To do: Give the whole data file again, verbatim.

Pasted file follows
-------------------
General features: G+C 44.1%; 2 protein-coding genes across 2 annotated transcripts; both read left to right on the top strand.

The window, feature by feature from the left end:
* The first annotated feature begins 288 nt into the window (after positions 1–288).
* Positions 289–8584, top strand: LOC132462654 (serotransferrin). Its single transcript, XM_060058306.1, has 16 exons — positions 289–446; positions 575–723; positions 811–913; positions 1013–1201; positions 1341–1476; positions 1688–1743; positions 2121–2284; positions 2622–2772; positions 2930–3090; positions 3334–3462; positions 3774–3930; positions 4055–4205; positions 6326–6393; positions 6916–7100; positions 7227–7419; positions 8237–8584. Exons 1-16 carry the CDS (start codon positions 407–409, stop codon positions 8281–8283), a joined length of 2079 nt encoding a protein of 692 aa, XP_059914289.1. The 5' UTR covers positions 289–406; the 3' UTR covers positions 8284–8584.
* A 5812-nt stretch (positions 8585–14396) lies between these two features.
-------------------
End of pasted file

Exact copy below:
General features: G+C 44.1%; 2 protein-coding genes across 2 annotated transcripts; both read left to right on the top strand.

The window, feature by feature from the left end:
* The first annotated feature begins 288 nt into the window (after positions 1–288).
* Positions 289–8584, top strand: LOC132462654 (serotransferrin). Its single transcript, XM_060058306.1, has 16 exons — positions 289–446; positions 575–723; positions 811–913; positions 1013–1201; positions 1341–1476; positions 1688–1743; positions 2121–2284; positions 2622–2772; positions 2930–3090; positions 3334–3462; positions 3774–3930; positions 4055–4205; positions 6326–6393; positions 6916–7100; positions 7227–7419; positions 8237–8584. Exons 1-16 carry the CDS (start codon positions 407–409, stop codon positions 8281–8283), a joined length of 2079 nt encoding a protein of 692 aa, XP_059914289.1. The 5' UTR covers positions 289–406; the 3' UTR covers positions 8284–8584.
* A 5812-nt stretch (positions 8585–14396) lies between these two features.